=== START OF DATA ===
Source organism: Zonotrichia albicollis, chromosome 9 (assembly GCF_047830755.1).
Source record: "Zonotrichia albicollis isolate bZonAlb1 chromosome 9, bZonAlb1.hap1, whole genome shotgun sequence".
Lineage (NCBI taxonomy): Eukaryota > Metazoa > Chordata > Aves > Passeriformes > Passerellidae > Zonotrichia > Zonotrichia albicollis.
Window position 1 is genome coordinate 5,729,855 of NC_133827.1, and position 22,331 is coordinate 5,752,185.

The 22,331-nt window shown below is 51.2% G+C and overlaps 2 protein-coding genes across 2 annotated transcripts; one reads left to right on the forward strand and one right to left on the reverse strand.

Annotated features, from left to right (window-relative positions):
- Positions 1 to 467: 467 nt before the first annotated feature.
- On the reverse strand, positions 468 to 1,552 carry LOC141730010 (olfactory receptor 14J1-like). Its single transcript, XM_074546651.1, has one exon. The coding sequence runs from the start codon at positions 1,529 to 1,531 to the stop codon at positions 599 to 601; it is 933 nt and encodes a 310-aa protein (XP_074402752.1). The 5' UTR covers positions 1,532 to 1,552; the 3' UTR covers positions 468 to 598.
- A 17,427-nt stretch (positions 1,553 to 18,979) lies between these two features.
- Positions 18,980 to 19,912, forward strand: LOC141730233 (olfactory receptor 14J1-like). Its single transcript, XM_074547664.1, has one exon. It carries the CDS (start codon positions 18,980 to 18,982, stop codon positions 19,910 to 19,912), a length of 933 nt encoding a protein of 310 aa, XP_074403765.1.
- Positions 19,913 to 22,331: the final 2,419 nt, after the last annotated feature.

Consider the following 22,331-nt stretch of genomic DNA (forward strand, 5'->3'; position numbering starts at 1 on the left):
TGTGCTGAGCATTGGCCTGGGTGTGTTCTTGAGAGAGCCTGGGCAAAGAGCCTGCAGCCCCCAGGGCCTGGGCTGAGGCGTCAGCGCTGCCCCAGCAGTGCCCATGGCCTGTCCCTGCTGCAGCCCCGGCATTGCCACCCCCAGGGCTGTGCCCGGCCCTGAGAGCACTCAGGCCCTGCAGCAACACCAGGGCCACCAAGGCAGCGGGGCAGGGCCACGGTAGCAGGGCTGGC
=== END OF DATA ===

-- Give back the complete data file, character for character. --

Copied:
Source organism: Zonotrichia albicollis, chromosome 9 (assembly GCF_047830755.1).
Source record: "Zonotrichia albicollis isolate bZonAlb1 chromosome 9, bZonAlb1.hap1, whole genome shotgun sequence".
Lineage (NCBI taxonomy): Eukaryota > Metazoa > Chordata > Aves > Passeriformes > Passerellidae > Zonotrichia > Zonotrichia albicollis.
Window position 1 is genome coordinate 5,729,855 of NC_133827.1, and position 22,331 is coordinate 5,752,185.

The 22,331-nt window shown below is 51.2% G+C and overlaps 2 protein-coding genes across 2 annotated transcripts; one reads left to right on the forward strand and one right to left on the reverse strand.

Annotated features, from left to right (window-relative positions):
- Positions 1 to 467: 467 nt before the first annotated feature.
- On the reverse strand, positions 468 to 1,552 carry LOC141730010 (olfactory receptor 14J1-like). Its single transcript, XM_074546651.1, has one exon. The coding sequence runs from the start codon at positions 1,529 to 1,531 to the stop codon at positions 599 to 601; it is 933 nt and encodes a 310-aa protein (XP_074402752.1). The 5' UTR covers positions 1,532 to 1,552; the 3' UTR covers positions 468 to 598.
- A 17,427-nt stretch (positions 1,553 to 18,979) lies between these two features.
- Positions 18,980 to 19,912, forward strand: LOC141730233 (olfactory receptor 14J1-like). Its single transcript, XM_074547664.1, has one exon. It carries the CDS (start codon positions 18,980 to 18,982, stop codon positions 19,910 to 19,912), a length of 933 nt encoding a protein of 310 aa, XP_074403765.1.
- Positions 19,913 to 22,331: the final 2,419 nt, after the last annotated feature.

Consider the following 22,331-nt stretch of genomic DNA (forward strand, 5'->3'; position numbering starts at 1 on the left):
TGTGCTGAGCATTGGCCTGGGTGTGTTCTTGAGAGAGCCTGGGCAAAGAGCCTGCAGCCCCCAGGGCCTGGGCTGAGGCGTCAGCGCTGCCCCAGCAGTGCCCATGGCCTGTCCCTGCTGCAGCCCCGGCATTGCCACCCCCAGGGCTGTGCCCGGCCCTGAGAGCACTCAGGCCCTGCAGCAACACCAGGGCCACCAAGGCAGCGGGGCAGGGCCACGGTAGCAGGGCTGGC